Jill Taylor Anthony is adorable as Adelaide. She may play her character strictly for laughs, but Adelaide's love for Nathan is played in earnest. This makes her all the more endearing, and her comic timing only seals the deal. Though a strong actress and singer, she does not appear as strong in the dance department. Adelaide should be the most dynamic, if not the most technically gifted Hot Box dancer, as she is the star. Her choreography falls short of achieving this goal. While the choreography is at its best in "Crap Shooter's Ballet" and in the "Havana" specialty dance, in both cases it feels lacking in depth as it is forced too far down stage by a scrim.

Justin Lore has the right edge as the fast-talking Nathan, but needs to slow down just a bit to get his laughs. Lore is supported by some of the other males in creating the right image of the colorful characters born in the mind of Damon Runyon. Phil Gosselin as Nicely-Nicely and Brian Padgett as Benny Southstreet are a good comedic team in moments like "Guys & Dolls." Gosselin's tenor voice rings out clearly in "Fugue For Tinhorns" and "Guys & Dolls." He is perhaps not yet quite seasoned enough as an actor to make "Sit Down, You're Rockin' The Boat" the show-stopper it can be. Brian Padgett clearly embraces the intended comedic style of the character Benny Southstreet, complete with slack-jawed double-takes and buffoonish laugh. Casting a diminutive Jack Livesy as Big Jule with a mile high Geoffrey Mergele as Harry the Horse is a great sight gag that adds to the image of the motley crew of gamblers and mobsters.

Costuming and lighting are serviceable but seem a bit uninspired for this production. Though the music is well sung (especially by Amaya) the instrumental tracks so beautifully used for other productions does not seem as full. While there are some minor flaws in this production, and some unevenness in the ensemble, it is an enjoyable show with some stand out moments worth seeing.

Guys And Dolls will be appearing at The Stage Door Theatre through December 4, 2011. The theater is located at 8036 W. Sample Rd. in Coral Springs, Florida. The Stage Door Theatre is a not-for-profit professional theatre company hiring local and non-local nonunion actors and actresses. Their two stages in Coral Springs, and their location in Miami Beach, the Byron Carlyle Theatre, are open year round. The Byron Carlyle Theatre, 500 71st Street, Miami Beach, FL For tickets and information on their season, you may contact them by phone at 954-344-7765 or online at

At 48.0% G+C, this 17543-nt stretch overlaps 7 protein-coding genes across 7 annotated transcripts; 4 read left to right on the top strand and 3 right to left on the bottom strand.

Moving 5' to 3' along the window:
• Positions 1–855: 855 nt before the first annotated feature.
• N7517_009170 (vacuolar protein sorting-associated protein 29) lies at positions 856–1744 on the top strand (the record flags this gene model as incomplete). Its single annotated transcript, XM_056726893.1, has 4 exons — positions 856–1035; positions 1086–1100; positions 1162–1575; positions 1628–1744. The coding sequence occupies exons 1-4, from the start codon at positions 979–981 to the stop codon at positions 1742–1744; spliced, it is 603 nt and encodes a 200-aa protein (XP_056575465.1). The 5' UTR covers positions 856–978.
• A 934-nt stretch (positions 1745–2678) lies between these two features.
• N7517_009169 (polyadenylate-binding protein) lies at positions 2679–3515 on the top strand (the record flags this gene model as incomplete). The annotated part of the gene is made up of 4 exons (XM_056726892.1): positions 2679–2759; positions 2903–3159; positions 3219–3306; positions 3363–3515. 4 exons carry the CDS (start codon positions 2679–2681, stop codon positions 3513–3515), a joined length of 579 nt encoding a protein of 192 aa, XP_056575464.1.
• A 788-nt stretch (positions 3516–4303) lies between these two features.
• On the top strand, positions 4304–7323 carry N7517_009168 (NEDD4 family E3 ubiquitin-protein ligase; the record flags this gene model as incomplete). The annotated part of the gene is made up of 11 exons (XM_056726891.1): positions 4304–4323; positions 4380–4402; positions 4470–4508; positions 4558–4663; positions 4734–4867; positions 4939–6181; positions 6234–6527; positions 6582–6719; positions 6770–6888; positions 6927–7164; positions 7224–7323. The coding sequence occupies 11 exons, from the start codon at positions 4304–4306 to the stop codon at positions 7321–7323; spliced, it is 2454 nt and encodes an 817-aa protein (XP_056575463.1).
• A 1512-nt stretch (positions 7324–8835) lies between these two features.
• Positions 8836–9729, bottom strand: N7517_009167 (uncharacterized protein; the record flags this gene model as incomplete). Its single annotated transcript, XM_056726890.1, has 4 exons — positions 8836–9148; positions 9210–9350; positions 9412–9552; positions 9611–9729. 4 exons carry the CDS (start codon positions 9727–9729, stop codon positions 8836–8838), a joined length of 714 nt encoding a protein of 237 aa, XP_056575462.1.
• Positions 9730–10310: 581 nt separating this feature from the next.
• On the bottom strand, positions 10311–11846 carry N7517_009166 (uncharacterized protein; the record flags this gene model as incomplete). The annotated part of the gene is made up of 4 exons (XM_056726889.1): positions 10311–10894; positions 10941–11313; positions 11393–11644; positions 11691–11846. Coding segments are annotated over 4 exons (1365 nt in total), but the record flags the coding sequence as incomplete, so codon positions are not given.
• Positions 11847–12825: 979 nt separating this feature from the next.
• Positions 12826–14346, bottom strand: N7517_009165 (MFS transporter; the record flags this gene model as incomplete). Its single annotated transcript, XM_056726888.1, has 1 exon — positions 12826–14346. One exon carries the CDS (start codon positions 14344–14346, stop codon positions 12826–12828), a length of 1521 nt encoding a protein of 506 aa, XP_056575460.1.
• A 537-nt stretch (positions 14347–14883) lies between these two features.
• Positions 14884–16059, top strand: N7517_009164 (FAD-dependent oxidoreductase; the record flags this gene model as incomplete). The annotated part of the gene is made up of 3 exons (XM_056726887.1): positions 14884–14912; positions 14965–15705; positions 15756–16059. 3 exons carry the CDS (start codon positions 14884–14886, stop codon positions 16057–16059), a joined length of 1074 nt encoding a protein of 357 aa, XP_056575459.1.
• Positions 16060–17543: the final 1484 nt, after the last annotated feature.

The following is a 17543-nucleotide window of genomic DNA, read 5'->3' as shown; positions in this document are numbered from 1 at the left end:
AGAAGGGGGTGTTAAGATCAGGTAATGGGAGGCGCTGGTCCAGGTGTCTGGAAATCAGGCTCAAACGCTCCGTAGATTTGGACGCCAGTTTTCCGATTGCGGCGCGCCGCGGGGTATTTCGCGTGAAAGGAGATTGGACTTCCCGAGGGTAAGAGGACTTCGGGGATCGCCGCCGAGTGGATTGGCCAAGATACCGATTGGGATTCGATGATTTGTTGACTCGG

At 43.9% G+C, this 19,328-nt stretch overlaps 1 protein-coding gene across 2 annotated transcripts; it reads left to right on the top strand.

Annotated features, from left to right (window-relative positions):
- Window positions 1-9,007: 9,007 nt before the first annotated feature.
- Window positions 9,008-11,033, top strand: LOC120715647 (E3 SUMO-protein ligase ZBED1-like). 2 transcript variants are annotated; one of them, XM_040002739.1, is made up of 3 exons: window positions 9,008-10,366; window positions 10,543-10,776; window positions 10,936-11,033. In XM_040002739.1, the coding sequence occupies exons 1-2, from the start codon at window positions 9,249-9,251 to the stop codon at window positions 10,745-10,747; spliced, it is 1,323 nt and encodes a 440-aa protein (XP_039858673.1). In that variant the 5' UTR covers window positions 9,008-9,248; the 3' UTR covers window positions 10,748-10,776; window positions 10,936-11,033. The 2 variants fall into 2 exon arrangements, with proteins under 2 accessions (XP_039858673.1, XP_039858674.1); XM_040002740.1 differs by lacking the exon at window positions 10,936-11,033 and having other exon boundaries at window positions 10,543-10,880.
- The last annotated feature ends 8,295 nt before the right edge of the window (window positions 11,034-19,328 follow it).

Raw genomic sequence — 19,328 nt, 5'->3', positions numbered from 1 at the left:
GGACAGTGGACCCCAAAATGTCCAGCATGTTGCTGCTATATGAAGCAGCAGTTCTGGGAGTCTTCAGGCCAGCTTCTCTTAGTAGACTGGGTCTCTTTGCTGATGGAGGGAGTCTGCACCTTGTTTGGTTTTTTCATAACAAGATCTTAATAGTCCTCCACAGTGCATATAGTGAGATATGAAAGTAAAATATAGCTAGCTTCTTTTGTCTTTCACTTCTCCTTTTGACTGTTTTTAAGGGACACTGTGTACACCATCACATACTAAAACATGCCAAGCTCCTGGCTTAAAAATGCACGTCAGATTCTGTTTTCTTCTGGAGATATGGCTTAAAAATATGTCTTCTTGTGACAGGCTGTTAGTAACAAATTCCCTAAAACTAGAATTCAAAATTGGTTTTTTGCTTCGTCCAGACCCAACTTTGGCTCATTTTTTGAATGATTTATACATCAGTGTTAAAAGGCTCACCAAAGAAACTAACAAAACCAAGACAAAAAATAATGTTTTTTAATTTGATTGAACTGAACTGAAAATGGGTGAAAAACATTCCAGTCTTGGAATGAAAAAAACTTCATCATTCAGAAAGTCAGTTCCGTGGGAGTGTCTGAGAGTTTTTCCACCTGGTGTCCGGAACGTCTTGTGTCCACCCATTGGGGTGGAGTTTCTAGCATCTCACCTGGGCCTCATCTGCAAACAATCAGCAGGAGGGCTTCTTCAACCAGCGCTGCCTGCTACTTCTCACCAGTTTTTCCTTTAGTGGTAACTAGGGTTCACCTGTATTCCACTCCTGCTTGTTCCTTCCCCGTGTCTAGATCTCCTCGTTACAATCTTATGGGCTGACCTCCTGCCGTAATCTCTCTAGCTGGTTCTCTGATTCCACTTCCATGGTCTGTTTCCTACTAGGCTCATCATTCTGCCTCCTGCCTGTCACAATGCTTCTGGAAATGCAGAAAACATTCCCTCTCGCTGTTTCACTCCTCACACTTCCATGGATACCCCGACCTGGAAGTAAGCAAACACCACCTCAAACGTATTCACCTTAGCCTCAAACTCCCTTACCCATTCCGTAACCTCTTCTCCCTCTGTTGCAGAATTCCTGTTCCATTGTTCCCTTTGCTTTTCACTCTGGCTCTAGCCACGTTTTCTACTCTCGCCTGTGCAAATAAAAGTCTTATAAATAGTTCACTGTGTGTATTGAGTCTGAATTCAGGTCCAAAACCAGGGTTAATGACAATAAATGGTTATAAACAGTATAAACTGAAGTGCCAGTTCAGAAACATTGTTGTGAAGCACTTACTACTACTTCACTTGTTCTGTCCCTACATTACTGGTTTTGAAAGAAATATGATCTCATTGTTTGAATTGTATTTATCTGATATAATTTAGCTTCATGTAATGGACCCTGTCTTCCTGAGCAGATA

Nathan Detroit: Justin Lore
Miss Adelaide: Jill Taylor Anthony
Sky Masterson: Adam Bashian
Sarah Brown: Colleen Amaya
Nicely-Nicely Johnson: Phil Gosselin
Benny Southstreet: Brian Padgett
Rusty Charlie: Ben Gleichauf
Arvide Abernathy: John Caparosa
Harry the Horse: Geoffrey Mergele
Lt. Brannigan/Drunk: Kevin Reiley
Big Jule: Jack Livesy
General Matilda B. Cartwright: Gail Byer
Agatha/Havana Specialty: Amanda Maxwell
Calvin/Society Ma/Emcee: Joshua Michael Brickman
Angie the Ox/Havana Specialty: Leonardo Altafini
Martha/Hot Box Girl: Kally Khourshid
Hot Box Girl/Havana Specialty: Valentina Izarra
Mimi/Hot Box Girl: Jenene Wheeler
Hot Box Girl: Chiara Casiraghi

Director: Dan Kelley
Music Director: Donald Chan
Choreography: Chrissi Ardito
Set Design: Sean McClelland
Lighting Design: Anthony White
Sound Design: Anton Foresta
Stage Manager: Nancy Clay

Photo: Dave Torres

See the current theatre season schedule for southern Florida.

-- John Lariviere